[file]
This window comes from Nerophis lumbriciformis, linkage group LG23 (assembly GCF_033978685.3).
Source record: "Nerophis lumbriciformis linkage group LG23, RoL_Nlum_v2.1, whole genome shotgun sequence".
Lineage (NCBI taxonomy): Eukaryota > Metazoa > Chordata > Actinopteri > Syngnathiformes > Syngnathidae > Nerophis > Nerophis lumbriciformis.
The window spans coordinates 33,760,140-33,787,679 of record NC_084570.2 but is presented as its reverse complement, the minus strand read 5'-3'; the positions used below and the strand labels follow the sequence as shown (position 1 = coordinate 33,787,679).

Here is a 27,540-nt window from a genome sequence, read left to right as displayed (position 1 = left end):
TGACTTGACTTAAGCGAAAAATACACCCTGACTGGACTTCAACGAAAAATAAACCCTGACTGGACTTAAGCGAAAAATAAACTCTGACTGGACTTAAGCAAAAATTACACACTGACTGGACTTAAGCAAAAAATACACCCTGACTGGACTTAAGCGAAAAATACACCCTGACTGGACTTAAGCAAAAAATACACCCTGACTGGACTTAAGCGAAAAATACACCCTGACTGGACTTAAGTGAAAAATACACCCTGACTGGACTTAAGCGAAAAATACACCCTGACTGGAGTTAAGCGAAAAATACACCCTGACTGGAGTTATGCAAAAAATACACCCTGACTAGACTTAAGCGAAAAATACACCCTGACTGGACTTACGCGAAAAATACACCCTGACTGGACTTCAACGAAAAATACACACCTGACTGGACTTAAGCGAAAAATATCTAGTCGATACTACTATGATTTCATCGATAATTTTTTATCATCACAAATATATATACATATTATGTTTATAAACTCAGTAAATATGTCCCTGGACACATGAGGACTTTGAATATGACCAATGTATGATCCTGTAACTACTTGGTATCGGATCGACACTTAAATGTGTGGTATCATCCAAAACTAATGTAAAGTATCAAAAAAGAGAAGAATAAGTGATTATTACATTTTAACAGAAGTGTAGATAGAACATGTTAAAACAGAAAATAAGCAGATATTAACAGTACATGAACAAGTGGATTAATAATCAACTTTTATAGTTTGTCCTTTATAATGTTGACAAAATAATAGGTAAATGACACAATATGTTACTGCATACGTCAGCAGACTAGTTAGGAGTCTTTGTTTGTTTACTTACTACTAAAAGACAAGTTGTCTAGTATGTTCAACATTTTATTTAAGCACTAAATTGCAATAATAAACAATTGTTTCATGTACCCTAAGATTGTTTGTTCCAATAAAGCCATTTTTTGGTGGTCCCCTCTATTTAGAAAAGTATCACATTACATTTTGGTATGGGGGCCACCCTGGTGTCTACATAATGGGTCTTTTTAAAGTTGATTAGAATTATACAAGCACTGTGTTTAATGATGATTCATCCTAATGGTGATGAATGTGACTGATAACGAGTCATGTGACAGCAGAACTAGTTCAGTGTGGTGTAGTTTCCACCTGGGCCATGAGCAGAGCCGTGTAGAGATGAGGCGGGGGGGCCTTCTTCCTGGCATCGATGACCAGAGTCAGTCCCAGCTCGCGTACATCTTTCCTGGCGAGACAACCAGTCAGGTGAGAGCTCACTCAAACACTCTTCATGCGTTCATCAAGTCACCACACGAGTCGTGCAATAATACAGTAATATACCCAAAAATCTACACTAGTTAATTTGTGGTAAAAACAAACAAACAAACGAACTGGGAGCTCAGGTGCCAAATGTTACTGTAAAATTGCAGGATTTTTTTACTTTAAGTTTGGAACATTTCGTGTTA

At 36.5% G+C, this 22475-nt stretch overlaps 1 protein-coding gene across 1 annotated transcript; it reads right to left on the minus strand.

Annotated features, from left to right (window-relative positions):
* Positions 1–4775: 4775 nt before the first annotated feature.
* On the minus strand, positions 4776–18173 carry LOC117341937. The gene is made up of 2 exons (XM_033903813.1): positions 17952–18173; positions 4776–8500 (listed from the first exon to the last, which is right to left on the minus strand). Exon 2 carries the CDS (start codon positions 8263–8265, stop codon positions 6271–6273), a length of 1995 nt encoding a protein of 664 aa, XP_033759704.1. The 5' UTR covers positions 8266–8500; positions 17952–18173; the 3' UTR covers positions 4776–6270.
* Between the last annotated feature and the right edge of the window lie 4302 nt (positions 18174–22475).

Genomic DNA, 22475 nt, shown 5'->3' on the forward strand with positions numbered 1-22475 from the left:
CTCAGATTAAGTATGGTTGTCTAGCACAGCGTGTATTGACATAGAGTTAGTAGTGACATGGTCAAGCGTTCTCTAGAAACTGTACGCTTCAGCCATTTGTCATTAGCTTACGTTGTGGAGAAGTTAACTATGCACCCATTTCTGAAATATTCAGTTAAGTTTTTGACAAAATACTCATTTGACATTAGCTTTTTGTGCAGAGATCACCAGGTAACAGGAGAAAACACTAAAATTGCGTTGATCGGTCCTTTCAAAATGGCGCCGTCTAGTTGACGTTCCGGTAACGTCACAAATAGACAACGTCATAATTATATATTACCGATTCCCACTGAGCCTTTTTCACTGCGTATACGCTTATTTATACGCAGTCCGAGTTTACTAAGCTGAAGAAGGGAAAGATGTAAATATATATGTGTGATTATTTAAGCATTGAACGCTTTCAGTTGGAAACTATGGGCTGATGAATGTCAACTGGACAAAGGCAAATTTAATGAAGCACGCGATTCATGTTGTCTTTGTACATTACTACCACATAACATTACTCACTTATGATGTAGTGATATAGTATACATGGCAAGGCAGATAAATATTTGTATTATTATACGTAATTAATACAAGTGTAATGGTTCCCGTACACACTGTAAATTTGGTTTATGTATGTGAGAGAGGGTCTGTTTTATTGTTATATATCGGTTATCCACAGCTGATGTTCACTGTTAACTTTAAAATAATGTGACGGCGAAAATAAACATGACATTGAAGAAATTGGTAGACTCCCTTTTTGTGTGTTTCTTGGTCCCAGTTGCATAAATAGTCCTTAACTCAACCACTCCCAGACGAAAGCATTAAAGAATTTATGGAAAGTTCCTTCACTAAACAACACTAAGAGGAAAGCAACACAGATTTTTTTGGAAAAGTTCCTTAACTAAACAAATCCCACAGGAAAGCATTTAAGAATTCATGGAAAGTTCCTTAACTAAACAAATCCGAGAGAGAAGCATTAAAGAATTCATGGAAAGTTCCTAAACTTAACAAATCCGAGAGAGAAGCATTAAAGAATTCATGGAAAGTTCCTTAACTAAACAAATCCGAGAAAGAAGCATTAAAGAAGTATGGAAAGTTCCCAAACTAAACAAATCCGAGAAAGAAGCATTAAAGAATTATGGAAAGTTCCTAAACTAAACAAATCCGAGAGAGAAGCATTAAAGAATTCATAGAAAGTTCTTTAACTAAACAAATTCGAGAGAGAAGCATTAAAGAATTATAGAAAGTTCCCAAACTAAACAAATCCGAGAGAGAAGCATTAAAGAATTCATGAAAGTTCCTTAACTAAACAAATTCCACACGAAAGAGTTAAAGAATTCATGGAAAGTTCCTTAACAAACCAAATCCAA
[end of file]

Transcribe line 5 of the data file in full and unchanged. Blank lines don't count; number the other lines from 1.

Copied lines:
Here is a 27,540-nt window from a genome sequence, read left to right as displayed (position 1 = left end):